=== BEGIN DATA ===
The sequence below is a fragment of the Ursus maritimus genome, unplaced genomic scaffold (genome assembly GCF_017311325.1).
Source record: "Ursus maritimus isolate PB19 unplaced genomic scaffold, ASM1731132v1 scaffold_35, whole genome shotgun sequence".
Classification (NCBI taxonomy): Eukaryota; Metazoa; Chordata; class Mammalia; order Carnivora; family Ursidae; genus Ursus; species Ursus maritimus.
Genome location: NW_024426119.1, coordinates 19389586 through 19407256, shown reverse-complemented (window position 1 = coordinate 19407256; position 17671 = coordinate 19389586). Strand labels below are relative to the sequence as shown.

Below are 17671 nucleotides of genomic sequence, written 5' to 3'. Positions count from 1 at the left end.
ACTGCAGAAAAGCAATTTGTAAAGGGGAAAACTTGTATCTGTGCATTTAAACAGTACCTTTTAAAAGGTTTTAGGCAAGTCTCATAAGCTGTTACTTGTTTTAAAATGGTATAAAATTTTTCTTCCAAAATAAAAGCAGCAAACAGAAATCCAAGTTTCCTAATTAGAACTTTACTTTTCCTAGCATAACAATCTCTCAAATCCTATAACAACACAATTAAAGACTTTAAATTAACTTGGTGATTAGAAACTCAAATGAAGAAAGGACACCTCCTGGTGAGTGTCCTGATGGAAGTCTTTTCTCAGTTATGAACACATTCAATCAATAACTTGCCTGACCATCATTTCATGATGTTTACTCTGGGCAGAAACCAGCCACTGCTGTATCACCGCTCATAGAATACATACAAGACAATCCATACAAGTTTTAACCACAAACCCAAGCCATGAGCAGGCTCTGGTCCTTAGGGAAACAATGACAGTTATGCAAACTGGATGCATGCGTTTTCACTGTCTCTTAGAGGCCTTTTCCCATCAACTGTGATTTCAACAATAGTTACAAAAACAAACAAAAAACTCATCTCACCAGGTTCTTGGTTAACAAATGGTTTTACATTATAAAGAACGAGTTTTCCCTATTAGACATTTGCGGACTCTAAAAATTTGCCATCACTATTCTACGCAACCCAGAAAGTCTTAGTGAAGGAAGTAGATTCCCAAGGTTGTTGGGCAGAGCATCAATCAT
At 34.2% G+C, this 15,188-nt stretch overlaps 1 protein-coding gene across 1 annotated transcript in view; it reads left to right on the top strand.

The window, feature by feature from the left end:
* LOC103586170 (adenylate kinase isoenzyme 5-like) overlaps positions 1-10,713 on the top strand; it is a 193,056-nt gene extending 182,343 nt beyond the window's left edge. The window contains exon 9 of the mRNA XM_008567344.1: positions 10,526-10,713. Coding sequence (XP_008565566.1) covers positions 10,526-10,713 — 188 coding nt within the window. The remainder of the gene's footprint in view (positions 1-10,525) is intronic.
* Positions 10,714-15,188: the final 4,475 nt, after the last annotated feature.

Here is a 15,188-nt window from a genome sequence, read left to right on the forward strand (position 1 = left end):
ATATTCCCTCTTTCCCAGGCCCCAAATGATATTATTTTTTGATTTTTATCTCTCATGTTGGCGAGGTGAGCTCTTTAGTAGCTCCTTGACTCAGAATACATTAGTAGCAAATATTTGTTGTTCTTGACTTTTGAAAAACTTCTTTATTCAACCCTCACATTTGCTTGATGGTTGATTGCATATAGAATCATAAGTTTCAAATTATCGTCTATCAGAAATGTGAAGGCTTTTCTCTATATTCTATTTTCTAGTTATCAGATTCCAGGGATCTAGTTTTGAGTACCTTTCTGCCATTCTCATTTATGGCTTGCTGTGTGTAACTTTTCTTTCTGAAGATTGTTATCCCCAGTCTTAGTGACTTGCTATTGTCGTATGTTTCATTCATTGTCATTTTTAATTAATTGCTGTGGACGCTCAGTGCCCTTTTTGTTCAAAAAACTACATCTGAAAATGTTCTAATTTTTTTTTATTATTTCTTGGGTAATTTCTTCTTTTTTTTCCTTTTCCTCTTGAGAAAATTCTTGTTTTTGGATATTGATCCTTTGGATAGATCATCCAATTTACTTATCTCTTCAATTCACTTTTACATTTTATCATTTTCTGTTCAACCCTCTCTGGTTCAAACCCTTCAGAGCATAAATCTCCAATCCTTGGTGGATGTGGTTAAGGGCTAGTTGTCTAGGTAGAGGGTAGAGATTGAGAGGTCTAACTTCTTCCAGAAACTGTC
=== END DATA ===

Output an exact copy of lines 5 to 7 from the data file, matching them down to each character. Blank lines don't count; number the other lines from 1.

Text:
Below are 17671 nucleotides of genomic sequence, written 5' to 3'. Positions count from 1 at the left end.
ACTGCAGAAAAGCAATTTGTAAAGGGGAAAACTTGTATCTGTGCATTTAAACAGTACCTTTTAAAAGGTTTTAGGCAAGTCTCATAAGCTGTTACTTGTTTTAAAATGGTATAAAATTTTTCTTCCAAAATAAAAGCAGCAAACAGAAATCCAAGTTTCCTAATTAGAACTTTACTTTTCCTAGCATAACAATCTCTCAAATCCTATAACAACACAATTAAAGACTTTAAATTAACTTGGTGATTAGAAACTCAAATGAAGAAAGGACACCTCCTGGTGAGTGTCCTGATGGAAGTCTTTTCTCAGTTATGAACACATTCAATCAATAACTTGCCTGACCATCATTTCATGATGTTTACTCTGGGCAGAAACCAGCCACTGCTGTATCACCGCTCATAGAATACATACAAGACAATCCATACAAGTTTTAACCACAAACCCAAGCCATGAGCAGGCTCTGGTCCTTAGGGAAACAATGACAGTTATGCAAACTGGATGCATGCGTTTTCACTGTCTCTTAGAGGCCTTTTCCCATCAACTGTGATTTCAACAATAGTTACAAAAACAAACAAAAAACTCATCTCACCAGGTTCTTGGTTAACAAATGGTTTTACATTATAAAGAACGAGTTTTCCCTATTAGACATTTGCGGACTCTAAAAATTTGCCATCACTATTCTACGCAACCCAGAAAGTCTTAGTGAAGGAAGTAGATTCCCAAGGTTGTTGGGCAGAGCATCAATCAT
At 34.2% G+C, this 15,188-nt stretch overlaps 1 protein-coding gene across 1 annotated transcript in view; it reads left to right on the top strand.